Big Review Confirms Power of Fasting Diets for Weight Loss – MedicineNet
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By Denise Mann HealthDay Reporter
TUESDAY, Dec. 21, 2021 (HealthDay News) — Intermittent fasting is all the rage due to its potential health benefits, and now a new review shows this style of eating really does produce weight loss and may even improve certain markers of heart health.
Intermittent fasting is an umbrella term for several diets that alternate between feasts and fasts. The 5:2 diet involves eating normally five days of the week and restricting your calories on the other two days. Alternate-day fasting calls for a fast day-feast day-fast day pattern. In contrast, time-restricted eating refers to eating only during specific time windows each day.
“The new study demonstrates that the different forms of intermittent fasting, i.e., alternate-day fasting, the 5:2 diet and time-restricted feeding, are all effective weight loss interventions for people with obesity,” said study author Krista Varady, director of the Human Nutrition Research Unit at the University of Illinois, in Chicago.
“Intermittent fasting may be an effective means of lowering heart disease risk by decreasing blood pressure, low-density lipoprotein [LDL] or ‘bad’ cholesterol, and triglycerides,” she said. What’s more, these diets may help prevent type 2 diabetes by lowering insulin resistance and fasting insulin levels.
Most of these benefits likely stem from weight loss.
“All of these regimens induce a calorie restriction of 15% to 30% daily, which results in weight loss,” Varady said. “When an obese person loses weight, they almost always see reductions in LDL cholesterol, triglycerides, blood pressure and insulin resistance.”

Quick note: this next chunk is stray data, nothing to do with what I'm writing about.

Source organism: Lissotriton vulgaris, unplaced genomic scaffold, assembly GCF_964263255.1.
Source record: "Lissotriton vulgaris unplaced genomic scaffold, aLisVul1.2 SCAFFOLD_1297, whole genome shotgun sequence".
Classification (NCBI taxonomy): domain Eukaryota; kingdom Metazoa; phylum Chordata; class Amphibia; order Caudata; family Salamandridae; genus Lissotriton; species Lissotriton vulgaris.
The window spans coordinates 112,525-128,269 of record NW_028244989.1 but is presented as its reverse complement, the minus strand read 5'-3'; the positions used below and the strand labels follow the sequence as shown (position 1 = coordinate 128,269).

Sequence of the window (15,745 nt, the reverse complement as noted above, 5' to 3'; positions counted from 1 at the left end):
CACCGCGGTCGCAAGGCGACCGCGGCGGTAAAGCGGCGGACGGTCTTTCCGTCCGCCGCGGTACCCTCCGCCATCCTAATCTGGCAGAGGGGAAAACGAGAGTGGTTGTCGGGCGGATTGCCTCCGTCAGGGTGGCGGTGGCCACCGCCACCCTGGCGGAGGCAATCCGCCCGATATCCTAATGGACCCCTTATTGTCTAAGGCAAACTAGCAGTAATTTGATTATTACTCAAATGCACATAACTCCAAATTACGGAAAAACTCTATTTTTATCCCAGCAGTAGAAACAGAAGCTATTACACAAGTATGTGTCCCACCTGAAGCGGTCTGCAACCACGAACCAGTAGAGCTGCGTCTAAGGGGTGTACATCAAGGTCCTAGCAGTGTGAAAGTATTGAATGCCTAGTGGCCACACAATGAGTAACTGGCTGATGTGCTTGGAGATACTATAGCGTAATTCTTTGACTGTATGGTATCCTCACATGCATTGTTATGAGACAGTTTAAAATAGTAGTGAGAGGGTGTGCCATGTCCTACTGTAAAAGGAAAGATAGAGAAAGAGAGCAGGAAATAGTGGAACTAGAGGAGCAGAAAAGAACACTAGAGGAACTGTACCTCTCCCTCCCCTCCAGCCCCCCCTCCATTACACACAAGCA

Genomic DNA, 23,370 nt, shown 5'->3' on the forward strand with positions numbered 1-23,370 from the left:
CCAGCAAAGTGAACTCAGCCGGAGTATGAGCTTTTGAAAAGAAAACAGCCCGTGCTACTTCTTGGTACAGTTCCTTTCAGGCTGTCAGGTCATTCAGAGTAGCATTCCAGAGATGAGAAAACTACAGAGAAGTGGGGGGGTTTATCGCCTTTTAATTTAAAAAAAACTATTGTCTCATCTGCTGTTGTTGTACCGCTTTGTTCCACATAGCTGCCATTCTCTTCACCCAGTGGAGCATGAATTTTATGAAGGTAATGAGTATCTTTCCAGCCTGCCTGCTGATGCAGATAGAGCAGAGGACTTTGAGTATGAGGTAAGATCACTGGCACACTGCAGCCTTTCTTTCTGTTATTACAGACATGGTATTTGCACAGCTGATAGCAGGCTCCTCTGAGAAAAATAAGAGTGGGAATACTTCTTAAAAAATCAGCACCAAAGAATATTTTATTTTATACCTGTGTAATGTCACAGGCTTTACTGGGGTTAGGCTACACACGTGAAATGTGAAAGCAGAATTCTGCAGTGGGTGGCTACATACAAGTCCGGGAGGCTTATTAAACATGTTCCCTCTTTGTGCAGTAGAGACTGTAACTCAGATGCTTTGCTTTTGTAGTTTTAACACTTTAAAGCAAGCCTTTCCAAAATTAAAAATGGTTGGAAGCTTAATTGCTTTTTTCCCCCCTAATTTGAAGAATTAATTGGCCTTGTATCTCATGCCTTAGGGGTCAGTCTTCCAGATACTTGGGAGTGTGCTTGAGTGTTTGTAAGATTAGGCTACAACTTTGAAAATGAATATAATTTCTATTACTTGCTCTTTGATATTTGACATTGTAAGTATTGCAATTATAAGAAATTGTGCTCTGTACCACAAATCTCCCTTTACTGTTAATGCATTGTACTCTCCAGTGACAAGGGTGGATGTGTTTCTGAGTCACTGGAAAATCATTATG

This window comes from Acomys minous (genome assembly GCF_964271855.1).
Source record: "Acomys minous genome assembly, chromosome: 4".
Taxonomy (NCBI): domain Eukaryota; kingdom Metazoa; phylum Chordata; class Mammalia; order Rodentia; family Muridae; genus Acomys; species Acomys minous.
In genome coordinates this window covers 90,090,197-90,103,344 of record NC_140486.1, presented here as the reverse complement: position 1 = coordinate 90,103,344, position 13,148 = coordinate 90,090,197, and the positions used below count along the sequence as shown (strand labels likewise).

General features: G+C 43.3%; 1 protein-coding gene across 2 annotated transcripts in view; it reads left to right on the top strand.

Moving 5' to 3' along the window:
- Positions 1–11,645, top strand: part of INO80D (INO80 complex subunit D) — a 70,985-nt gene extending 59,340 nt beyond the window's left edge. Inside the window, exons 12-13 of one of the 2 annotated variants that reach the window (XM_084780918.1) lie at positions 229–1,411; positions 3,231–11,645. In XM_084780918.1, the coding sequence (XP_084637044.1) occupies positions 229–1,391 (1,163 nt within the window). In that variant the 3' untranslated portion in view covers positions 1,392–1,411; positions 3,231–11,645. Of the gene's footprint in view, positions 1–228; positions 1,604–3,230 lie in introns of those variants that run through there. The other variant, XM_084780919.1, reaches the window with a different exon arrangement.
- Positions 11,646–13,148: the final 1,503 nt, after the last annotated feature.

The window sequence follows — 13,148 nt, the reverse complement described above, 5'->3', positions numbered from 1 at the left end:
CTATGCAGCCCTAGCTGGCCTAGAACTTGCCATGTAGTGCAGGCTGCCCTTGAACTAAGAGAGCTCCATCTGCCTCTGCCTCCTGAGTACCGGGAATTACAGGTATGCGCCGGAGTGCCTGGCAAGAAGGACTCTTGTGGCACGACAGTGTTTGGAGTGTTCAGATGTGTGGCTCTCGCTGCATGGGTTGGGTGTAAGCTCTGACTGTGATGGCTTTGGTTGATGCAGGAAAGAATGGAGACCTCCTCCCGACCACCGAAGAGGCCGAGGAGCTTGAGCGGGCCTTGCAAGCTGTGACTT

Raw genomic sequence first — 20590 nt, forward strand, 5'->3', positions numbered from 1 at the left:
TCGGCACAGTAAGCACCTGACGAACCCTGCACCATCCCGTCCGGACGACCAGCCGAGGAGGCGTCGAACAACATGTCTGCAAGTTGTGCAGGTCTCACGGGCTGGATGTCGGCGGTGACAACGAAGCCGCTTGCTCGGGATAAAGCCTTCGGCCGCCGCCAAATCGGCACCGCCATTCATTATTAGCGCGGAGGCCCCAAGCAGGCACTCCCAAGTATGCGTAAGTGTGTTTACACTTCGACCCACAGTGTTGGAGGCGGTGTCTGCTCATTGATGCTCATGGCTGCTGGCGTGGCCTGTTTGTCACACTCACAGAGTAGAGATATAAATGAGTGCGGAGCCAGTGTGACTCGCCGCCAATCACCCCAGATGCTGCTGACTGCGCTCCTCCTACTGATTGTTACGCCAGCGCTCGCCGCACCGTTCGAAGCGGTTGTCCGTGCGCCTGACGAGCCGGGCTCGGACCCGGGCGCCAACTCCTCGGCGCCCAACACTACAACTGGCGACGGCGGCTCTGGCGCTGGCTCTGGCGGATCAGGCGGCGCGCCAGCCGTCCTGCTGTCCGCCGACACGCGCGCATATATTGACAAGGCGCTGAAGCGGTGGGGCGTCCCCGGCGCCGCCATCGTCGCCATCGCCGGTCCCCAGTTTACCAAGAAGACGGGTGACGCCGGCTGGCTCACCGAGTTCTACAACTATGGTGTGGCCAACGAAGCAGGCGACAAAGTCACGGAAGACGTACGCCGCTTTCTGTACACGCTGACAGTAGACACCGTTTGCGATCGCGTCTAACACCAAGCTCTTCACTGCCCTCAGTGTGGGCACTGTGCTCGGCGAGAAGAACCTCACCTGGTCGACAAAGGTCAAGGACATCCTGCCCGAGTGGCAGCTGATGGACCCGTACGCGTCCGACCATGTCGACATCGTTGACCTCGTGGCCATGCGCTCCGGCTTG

For the review, the researchers analyzed 11 studies that comprised 130 trials of various intermittent fasting regimens. When the investigators looked at all of the studies as a whole, intermittent fasting did produce weight loss and improvements in risk factors for heart health. However, only alternate-day fasting and the 5:2 diet resulted in a clinically significant weight loss of more than 5%, the study showed.
The findings were published online Dec. 17 in JAMA Network Open.
So, should you or shouldn’t you jump on the intermittent fasting bandwagon, and if you do, which method is right for you?
Two experts who were not involved with the study agreed that it’s too early to make any blanket recommendations.
“The study provides strong evidence that some, but not all, of the regimens result in weight loss and related decreases in body mass metrics and improvements in cardiometabolic risk factors, such as cholesterol levels, blood pressure and measures of insulin resistance,” said Benjamin Horne. He is the director of cardiovascular and genetic epidemiology at the Intermountain Heart Institute in Salt Lake City, Utah.
The methods in …….